Human Development & Learning emphasis

The PhD program in Educational Psychology with an emphasis in Human Development and Learning (HDL) trains students in developmental science with a focus on applied research in real-world settings. Developmental science is an interdisciplinary field of inquiry that investigates how people change over time in response to, and in relationship with, their biology, their environments, and the broader social systems that shape their lives.

The other area of emphasis for the PhD in Educational Psychology is Measurement, Evaluation, Statistics & Assessment (MESA).

Academic Themes & Perspectives

The HDL faculty draw upon perspectives from the disciplines of biology, psychology, sociology, gerontology, anthropology, human development and family science, and education to answer compelling research questions that are of importance to contemporary society. (For a detailed description of faculty research interests and current projects, please see the HDL Faculty page.) As a community of scholars, the following themes and perspectives cut across our work:

  • Lifespan development: We understand human development to be a lifelong process and therefore conduct research with people from across the developmental spectrum, including early childhood, middle childhood, adolescence, emerging/young adulthood, middle adulthood, older adulthood, and elderhood.
  • Families, communities, and systems: We address human development at multiple, dynamically interacting levels, including individuals, families, and communities, as well as the broader social contexts that frame their development. We examine how systems impact developmental outcomes and trajectories for individuals, families, and communities, and how individuals, families, and communities, in turn, shape the systems they are embedded within.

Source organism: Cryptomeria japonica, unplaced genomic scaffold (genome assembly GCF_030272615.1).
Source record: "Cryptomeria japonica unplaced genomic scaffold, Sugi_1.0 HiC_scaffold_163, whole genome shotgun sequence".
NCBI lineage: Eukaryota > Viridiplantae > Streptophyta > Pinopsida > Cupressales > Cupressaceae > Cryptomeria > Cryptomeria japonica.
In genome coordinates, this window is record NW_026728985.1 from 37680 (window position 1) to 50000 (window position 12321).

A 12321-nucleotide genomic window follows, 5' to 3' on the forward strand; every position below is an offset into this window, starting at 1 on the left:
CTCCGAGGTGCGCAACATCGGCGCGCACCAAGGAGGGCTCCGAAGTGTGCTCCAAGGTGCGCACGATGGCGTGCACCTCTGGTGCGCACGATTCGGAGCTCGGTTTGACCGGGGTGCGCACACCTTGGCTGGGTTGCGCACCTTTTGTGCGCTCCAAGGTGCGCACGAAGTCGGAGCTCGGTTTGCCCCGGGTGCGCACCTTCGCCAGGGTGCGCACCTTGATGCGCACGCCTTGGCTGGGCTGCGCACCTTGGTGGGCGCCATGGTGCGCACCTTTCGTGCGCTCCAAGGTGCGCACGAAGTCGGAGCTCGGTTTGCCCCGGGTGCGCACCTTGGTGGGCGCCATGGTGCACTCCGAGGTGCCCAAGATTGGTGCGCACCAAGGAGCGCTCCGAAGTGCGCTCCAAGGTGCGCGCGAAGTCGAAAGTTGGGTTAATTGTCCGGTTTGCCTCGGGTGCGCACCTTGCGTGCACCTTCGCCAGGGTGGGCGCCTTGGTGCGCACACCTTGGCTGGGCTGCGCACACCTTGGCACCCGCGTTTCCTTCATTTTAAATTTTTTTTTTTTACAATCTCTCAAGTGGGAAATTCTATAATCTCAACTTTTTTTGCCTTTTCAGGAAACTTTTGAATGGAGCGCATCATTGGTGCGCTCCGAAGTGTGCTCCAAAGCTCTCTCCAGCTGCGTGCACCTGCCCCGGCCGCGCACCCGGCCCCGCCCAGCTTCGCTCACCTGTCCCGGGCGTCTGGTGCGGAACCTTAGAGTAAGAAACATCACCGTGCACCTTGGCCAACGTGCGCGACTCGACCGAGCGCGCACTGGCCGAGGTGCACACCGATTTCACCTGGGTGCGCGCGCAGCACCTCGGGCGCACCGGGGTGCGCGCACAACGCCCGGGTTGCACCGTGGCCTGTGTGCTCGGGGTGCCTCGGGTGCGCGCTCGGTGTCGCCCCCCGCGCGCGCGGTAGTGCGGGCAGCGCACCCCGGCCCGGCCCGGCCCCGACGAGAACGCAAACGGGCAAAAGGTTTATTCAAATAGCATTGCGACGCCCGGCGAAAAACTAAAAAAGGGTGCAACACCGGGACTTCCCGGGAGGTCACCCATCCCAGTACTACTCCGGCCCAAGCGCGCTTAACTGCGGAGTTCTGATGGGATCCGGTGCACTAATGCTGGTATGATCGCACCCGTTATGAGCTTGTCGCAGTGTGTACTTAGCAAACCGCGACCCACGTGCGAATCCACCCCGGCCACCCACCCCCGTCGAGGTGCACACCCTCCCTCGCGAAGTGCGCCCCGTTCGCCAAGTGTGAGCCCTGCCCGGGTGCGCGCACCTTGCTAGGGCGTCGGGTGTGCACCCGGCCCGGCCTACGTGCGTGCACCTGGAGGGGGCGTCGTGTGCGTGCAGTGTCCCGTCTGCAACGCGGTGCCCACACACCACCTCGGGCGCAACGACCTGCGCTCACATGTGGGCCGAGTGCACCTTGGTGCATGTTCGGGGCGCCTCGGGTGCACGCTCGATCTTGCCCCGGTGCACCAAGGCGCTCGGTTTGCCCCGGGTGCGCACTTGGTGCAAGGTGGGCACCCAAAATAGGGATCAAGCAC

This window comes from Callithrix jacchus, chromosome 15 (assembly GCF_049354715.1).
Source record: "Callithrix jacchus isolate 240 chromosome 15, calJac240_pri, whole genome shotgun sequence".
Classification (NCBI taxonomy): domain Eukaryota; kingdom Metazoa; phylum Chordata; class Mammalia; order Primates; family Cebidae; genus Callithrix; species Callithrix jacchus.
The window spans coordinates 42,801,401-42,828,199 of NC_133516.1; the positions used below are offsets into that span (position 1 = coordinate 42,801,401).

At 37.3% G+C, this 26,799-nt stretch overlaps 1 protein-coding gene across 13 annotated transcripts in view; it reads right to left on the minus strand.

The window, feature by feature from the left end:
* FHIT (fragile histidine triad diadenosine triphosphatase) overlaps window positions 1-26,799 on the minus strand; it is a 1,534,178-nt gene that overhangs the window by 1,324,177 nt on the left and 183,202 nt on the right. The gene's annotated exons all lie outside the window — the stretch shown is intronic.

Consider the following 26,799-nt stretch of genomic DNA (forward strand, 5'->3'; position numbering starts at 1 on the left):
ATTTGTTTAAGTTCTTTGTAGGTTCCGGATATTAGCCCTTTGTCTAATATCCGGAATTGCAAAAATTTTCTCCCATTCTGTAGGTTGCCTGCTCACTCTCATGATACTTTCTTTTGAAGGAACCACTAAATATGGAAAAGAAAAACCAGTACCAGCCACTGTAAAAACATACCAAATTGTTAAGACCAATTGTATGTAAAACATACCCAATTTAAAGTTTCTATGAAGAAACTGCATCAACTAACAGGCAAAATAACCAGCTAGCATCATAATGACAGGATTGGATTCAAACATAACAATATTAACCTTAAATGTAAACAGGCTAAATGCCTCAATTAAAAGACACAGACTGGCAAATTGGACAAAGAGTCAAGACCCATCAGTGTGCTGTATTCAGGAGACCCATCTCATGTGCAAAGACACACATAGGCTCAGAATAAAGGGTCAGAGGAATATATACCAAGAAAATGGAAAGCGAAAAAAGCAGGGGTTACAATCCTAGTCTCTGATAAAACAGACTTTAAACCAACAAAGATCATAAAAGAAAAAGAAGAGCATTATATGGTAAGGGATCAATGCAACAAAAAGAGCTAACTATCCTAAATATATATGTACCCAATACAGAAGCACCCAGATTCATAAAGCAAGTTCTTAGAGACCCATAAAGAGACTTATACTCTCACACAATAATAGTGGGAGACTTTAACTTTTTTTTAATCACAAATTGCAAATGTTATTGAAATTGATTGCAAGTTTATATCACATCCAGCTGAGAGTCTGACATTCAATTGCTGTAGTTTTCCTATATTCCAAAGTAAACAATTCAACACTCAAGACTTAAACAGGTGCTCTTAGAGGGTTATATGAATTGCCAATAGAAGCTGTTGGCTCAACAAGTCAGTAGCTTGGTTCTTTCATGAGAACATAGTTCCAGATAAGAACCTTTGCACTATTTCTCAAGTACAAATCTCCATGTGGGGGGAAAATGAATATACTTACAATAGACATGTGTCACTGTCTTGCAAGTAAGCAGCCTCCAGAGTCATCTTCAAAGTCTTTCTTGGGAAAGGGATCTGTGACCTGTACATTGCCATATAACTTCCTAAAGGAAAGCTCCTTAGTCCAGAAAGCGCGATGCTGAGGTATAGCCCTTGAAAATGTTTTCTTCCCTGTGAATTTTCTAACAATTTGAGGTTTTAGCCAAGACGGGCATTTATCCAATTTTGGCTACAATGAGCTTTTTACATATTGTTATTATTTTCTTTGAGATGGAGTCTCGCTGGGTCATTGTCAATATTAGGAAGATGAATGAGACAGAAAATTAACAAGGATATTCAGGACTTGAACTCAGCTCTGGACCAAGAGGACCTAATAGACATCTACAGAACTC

• Social justice, equity, and intersectionality: We take up important questions regarding the impact of power, privilege, and oppression on human development. Our faculty work with a variety of people and communities, and are currently engaged with immigrant-origin youth, LGBTQIA+ adults, and Black, Latinx and Asian children, adolescents and families, among others. When working with these diverse communities, we embrace that they bring with them their own priorities, epistemologies, and philosophies, and build programs of research that are culturally responsive and sustaining. We harness the potential of research for  promoting social justice, equity, and well-being for all.
  • Strengths-based frameworks: We adopt a range of strengths-based perspectives (e.g., positive youth development, adversarial growth) in our research to challenge the pervasive deficit-oriented frameworks that have historically shaped the study of human development.
  • Multiple-methods approach: We understand that capturing the complexity of human development requires the synergistic and innovative use of a variety of research methods and analytical paradigms. Our faculty specialize in multiple quantitative and qualitative modes of inquiry, including questionnaires, interviews, large-scale surveys, identity mapping, life stories and oral histories, observational methods, photo-elicitation, archival analysis, ethnography, and more. We value methods that transform and create change through the research process, including community-engaged work and participatory action research.

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